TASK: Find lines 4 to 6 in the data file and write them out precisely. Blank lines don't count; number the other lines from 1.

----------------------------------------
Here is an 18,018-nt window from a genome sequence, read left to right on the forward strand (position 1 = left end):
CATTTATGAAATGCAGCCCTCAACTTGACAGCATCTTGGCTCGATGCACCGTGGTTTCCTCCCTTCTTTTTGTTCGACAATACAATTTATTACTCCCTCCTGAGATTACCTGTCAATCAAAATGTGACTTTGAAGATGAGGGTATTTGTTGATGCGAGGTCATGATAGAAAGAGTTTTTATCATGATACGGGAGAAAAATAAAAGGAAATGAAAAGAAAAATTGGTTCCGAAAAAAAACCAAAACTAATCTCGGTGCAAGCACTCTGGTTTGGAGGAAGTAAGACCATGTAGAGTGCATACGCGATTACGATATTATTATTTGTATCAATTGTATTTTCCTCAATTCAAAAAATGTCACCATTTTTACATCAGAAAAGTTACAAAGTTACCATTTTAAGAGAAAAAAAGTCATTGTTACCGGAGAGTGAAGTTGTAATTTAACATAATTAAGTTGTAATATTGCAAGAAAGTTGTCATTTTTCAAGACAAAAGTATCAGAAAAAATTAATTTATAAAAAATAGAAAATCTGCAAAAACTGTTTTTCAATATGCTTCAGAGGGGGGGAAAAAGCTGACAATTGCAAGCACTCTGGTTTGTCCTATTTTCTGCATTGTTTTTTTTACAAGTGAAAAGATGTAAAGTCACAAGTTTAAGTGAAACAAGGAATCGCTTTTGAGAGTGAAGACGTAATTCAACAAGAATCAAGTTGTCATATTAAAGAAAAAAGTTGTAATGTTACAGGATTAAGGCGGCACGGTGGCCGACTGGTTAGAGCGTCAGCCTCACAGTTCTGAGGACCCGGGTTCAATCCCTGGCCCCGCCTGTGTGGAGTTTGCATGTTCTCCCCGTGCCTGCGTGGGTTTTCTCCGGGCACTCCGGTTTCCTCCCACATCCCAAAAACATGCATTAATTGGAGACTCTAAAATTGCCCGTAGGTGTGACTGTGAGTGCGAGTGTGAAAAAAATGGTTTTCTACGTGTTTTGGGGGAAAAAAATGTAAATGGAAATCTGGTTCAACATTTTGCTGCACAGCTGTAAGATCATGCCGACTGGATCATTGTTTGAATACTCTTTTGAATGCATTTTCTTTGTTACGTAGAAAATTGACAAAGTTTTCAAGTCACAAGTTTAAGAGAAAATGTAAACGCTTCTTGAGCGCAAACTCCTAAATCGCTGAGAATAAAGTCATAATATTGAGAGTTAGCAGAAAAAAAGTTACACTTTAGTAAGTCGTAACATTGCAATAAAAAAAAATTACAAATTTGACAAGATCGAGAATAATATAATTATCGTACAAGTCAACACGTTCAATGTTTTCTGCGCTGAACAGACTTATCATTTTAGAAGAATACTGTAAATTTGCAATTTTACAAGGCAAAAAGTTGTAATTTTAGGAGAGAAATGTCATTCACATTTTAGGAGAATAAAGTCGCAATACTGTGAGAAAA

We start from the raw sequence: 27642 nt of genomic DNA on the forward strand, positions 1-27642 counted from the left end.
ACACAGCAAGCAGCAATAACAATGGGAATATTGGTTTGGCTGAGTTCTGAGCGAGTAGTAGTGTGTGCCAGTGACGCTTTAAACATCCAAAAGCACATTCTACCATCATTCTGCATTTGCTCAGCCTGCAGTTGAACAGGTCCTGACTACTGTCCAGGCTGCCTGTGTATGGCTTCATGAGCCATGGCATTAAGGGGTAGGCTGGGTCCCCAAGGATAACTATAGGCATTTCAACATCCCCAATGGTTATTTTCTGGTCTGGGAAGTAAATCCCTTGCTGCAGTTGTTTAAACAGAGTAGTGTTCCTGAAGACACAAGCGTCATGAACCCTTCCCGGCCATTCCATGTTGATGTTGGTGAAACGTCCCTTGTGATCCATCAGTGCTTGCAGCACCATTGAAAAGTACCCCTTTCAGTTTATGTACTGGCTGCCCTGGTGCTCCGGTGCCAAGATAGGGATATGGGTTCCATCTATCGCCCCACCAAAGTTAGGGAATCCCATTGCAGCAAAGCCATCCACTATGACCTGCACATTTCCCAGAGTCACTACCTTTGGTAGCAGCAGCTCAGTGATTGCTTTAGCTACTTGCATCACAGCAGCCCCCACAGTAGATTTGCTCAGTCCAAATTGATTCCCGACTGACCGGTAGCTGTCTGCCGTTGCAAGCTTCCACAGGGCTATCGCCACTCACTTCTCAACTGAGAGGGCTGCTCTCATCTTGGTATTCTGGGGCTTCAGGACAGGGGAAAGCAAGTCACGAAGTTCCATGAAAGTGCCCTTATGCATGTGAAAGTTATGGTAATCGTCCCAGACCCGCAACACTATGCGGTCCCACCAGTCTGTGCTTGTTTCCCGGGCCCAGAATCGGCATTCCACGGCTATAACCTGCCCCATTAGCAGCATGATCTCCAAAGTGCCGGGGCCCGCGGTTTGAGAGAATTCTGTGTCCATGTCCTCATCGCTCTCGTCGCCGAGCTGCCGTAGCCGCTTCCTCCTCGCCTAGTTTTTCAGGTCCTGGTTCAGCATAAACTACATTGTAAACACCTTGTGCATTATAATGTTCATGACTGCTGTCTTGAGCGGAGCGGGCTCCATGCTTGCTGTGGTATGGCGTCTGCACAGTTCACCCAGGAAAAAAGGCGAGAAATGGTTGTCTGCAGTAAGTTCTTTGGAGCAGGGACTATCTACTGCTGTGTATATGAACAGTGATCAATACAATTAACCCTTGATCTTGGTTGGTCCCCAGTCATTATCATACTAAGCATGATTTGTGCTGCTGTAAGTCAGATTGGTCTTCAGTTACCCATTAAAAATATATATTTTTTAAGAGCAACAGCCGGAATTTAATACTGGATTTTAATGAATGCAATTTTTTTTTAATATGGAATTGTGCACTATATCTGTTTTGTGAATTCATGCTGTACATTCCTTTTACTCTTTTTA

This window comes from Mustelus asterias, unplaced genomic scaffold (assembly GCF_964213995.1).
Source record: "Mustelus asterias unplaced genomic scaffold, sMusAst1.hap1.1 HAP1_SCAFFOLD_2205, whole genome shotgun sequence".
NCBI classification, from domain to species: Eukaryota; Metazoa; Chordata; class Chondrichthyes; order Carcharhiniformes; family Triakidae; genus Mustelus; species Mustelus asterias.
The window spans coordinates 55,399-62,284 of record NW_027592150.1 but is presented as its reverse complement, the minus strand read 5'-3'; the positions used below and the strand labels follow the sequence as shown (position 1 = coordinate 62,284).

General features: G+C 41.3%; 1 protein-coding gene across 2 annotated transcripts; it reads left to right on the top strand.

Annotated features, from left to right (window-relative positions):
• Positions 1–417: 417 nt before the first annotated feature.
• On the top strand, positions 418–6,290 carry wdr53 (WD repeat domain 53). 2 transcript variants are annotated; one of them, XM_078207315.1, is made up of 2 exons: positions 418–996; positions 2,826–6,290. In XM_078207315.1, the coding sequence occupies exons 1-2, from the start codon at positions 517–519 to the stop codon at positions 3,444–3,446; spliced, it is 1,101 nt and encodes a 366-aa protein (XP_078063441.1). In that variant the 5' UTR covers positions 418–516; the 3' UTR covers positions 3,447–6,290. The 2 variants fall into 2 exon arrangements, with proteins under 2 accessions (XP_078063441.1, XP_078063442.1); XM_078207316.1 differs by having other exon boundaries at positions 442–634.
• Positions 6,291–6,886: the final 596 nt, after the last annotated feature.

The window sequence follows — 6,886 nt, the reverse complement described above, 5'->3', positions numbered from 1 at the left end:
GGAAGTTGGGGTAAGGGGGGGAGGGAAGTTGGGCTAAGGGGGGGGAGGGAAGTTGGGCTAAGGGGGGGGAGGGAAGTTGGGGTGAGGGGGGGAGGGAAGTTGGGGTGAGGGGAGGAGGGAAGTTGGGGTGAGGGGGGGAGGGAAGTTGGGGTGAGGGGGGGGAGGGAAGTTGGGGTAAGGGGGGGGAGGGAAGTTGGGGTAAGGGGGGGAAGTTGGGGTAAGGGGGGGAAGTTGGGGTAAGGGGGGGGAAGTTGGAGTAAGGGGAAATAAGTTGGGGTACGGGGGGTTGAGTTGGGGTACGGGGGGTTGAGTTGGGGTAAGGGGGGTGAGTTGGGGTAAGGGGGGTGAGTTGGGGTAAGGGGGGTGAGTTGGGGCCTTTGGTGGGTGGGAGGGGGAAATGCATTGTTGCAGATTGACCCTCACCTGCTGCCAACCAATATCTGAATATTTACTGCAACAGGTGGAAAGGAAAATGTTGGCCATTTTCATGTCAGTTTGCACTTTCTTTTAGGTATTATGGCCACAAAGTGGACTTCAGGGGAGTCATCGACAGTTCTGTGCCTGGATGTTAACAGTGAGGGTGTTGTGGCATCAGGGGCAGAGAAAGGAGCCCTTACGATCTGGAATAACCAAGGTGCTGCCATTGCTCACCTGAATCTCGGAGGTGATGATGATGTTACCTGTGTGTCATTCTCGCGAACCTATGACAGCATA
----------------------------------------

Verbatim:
ACACAGCAAGCAGCAATAACAATGGGAATATTGGTTTGGCTGAGTTCTGAGCGAGTAGTAGTGTGTGCCAGTGACGCTTTAAACATCCAAAAGCACATTCTACCATCATTCTGCATTTGCTCAGCCTGCAGTTGAACAGGTCCTGACTACTGTCCAGGCTGCCTGTGTATGGCTTCATGAGCCATGGCATTAAGGGGTAGGCTGGGTCCCCAAGGATAACTATAGGCATTTCAACATCCCCAATGGTTATTTTCTGGTCTGGGAAGTAAATCCCTTGCTGCAGTTGTTTAAACAGAGTAGTGTTCCTGAAGACACAAGCGTCATGAACCCTTCCCGGCCATTCCATGTTGATGTTGGTGAAACGTCCCTTGTGATCCATCAGTGCTTGCAGCACCATTGAAAAGTACCCCTTTCAGTTTATGTACTGGCTGCCCTGGTGCTCCGGTGCCAAGATAGGGATATGGGTTCCATCTATCGCCCCACCAAAGTTAGGGAATCCCATTGCAGCAAAGCCATCCACTATGACCTGCACATTTCCCAGAGTCACTACCTTTGGTAGCAGCAGCTCAGTGATTGCTTTAGCTACTTGCATCACAGCAGCCCCCACAGTAGATTTGCTCAGTCCAAATTGATTCCCGACTGACCGGTAGCTGTCTGCCGTTGCAAGCTTCCACAGGGCTATCGCCACTCACTTCTCAACTGAGAGGGCTGCTCTCATCTTGGTATTCTGGGGCTTCAGGACAGGGGAAAGCAAGTCACGAAGTTCCATGAAAGTGCCCTTATGCATGTGAAAGTTATGGTAATCGTCCCAGACCCGCAACACTATGCGGTCCCACCAGTCTGTGCTTGTTTCCCGGGCCCAGAATCGGCATTCCACGGCTATAACCTGCCCCATTAGCAGCATGATCTCCAAAGTGCCGGGGCCCGCGGTTTGAGAGAATTCTGTGTCCATGTCCTCATCGCTCTCGTCGCCGAGCTGCCGTAGCCGCTTCCTCCTCGCCTAGTTTTTCAGGTCCTGGTTCAGCATAAACTACATTGTAAACACCTTGTGCATTATAATGTTCATGACTGCTGTCTTGAGCGGAGCGGGCTCCATGCTTGCTGTGGTATGGCGTCTGCACAGTTCACCCAGGAAAAAAGGCGAGAAATGGTTGTCTGCAGTAAGTTCTTTGGAGCAGGGACTATCTACTGCTGTGTATATGAACAGTGATCAATACAATTAACCCTTGATCTTGGTTGGTCCCCAGTCATTATCATACTAAGCATGATTTGTGCTGCTGTAAGTCAGATTGGTCTTCAGTTACCCATTAAAAATATATATTTTTTAAGAGCAACAGCCGGAATTTAATACTGGATTTTAATGAATGCAATTTTTTTTTAATATGGAATTGTGCACTATATCTGTTTTGTGAATTCATGCTGTACATTCCTTTTACTCTTTTTA

This window comes from Mustelus asterias, unplaced genomic scaffold (assembly GCF_964213995.1).
Source record: "Mustelus asterias unplaced genomic scaffold, sMusAst1.hap1.1 HAP1_SCAFFOLD_2205, whole genome shotgun sequence".